On the first weekend of October, my wife and I drove down to the town of Black Diamond for a change of scenery. While there, we stopped at a restaurant called The Westwood. As we walked in the door, we saw that the restaurant was following AHS protocols. Masking was required, there were Plexiglas dividers set up to help separate the customers and staff, and hand sanitizer was set out to use. Once inside, we ordered fries to share and coffee and talked to the woman behind the till. As soon as we ordered, she got quiet and averted her eyes. At barely above a whisper, she asked, “Can I see your proof of vaccination, please?”
This was the first time I had been in a business requiring proof of vaccination since the Alberta government implemented the restrictions exemption program on Sept. 20, and I had completely forgotten about it. Luckily, both my wife and I had our proof of vaccinations on us because our worksites had required them before the government implemented the program. But, for a second, I hesitated. Because she spoke so softly, it took me a moment to understand what she was asking us and I got confused. And in that second of my confusion, I could see by the look on her face that she was expecting me to yell at her.
Once I realized what she said, I nodded and said, “Oh, right!” and pulled out my phone to show her the proof. Her whole demeanor relaxed.
It made me wonder how often she had been mistreated in the short time the exemption program had been in effect. Even if my confusion was mistaken as anger, I suspect her reaction was born out of experience. It’s not her fault that the exemption program was implemented and it’s definitely not fair that she (or anyone in a similar position) is put in the situation of enforcing the rules.
The current state of public health emergency may have been avoided if people had listened to the recommendations of healthcare professionals, immunologists, and the World Health Organization. Because our government was lax with health protocols and declared that Alberta was “Open for Summer”, the province had nearly half of the COVID-19 cases in Canada by September. The spike in cases strained ICUs, required the need for military assistance, renewed restrictions, and made international headlines when The New York Times wrote an article about the terrible state of COVID-19 in Alberta.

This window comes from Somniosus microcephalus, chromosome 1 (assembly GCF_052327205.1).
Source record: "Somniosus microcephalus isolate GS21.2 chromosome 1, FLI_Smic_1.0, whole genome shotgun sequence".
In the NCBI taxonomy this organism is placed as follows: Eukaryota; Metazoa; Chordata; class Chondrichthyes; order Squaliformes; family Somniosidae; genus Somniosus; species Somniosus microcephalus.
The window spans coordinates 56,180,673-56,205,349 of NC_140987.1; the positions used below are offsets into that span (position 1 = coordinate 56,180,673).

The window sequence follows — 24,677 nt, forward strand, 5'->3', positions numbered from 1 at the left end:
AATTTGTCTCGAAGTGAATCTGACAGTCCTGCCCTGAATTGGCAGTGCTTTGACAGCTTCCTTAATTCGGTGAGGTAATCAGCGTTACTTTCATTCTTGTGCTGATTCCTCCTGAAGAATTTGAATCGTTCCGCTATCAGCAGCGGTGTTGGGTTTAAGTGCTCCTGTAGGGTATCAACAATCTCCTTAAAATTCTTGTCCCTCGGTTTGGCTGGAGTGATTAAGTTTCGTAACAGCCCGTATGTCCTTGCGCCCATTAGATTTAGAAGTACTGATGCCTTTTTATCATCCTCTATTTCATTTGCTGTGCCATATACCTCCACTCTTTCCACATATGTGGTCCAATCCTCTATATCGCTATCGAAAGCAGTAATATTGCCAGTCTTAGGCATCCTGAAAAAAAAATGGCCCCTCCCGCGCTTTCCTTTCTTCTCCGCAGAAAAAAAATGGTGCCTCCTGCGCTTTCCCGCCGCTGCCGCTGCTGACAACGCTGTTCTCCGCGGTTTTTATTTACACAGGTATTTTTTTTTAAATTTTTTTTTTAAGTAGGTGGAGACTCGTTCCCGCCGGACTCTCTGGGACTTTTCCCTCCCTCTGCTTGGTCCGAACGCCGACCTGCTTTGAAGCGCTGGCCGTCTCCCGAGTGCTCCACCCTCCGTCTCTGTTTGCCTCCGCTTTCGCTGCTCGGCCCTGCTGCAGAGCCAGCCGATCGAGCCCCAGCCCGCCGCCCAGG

The exemption program, along with vaccine passports, have become a polarizing topic. It’s to the point where people on opposite sides are rarely able to have a functional conversation without it becoming a heated debate. It appears empathy has ceased to exist and an attitude of us versus them has washed over the province. People have become so entrenched in their side that they are unable to look at any opinion objectively. And, people seem to forget that mistreating restaurant or bar staff, healthcare workers, or anyone else who has to enforce the restrictions over the government’s decisions will not change the government’s mind.
We all want the pandemic and the accompanying restrictions to end. People who understand the necessity of the restrictions do not enjoy them anymore than you do. We are all stressed. We are all experiencing difficult times. We are all human. We all deserve kindness. Even if we can’t see eye to eye, let us still be kind. As a friend of mine often says, “You will never regret being kind.”